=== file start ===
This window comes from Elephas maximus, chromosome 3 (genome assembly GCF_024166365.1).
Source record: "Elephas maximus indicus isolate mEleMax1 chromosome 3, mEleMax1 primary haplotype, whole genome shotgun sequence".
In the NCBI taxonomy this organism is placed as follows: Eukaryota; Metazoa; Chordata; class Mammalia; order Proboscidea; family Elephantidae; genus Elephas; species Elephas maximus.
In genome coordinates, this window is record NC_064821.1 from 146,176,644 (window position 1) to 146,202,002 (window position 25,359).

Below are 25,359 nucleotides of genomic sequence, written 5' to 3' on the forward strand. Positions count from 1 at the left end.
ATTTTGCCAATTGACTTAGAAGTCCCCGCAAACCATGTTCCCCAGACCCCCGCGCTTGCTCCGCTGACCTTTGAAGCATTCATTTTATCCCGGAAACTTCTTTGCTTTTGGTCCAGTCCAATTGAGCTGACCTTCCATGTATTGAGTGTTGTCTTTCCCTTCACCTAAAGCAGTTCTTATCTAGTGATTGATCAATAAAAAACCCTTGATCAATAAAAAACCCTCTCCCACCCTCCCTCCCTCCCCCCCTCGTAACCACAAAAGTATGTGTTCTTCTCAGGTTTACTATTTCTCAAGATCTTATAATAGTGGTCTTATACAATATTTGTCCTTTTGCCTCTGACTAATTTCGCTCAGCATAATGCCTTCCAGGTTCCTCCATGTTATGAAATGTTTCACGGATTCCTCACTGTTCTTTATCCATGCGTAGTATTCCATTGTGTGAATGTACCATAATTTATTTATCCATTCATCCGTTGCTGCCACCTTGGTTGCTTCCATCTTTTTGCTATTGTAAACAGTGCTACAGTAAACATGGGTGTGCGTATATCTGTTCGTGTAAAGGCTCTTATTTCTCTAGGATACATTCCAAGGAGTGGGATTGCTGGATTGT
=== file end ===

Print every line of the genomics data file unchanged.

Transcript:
This window comes from Elephas maximus, chromosome 3 (genome assembly GCF_024166365.1).
Source record: "Elephas maximus indicus isolate mEleMax1 chromosome 3, mEleMax1 primary haplotype, whole genome shotgun sequence".
In the NCBI taxonomy this organism is placed as follows: Eukaryota; Metazoa; Chordata; class Mammalia; order Proboscidea; family Elephantidae; genus Elephas; species Elephas maximus.
In genome coordinates, this window is record NC_064821.1 from 146,176,644 (window position 1) to 146,202,002 (window position 25,359).

Below are 25,359 nucleotides of genomic sequence, written 5' to 3' on the forward strand. Positions count from 1 at the left end.
ATTTTGCCAATTGACTTAGAAGTCCCCGCAAACCATGTTCCCCAGACCCCCGCGCTTGCTCCGCTGACCTTTGAAGCATTCATTTTATCCCGGAAACTTCTTTGCTTTTGGTCCAGTCCAATTGAGCTGACCTTCCATGTATTGAGTGTTGTCTTTCCCTTCACCTAAAGCAGTTCTTATCTAGTGATTGATCAATAAAAAACCCTTGATCAATAAAAAACCCTCTCCCACCCTCCCTCCCTCCCCCCCTCGTAACCACAAAAGTATGTGTTCTTCTCAGGTTTACTATTTCTCAAGATCTTATAATAGTGGTCTTATACAATATTTGTCCTTTTGCCTCTGACTAATTTCGCTCAGCATAATGCCTTCCAGGTTCCTCCATGTTATGAAATGTTTCACGGATTCCTCACTGTTCTTTATCCATGCGTAGTATTCCATTGTGTGAATGTACCATAATTTATTTATCCATTCATCCGTTGCTGCCACCTTGGTTGCTTCCATCTTTTTGCTATTGTAAACAGTGCTACAGTAAACATGGGTGTGCGTATATCTGTTCGTGTAAAGGCTCTTATTTCTCTAGGATACATTCCAAGGAGTGGGATTGCTGGATTGT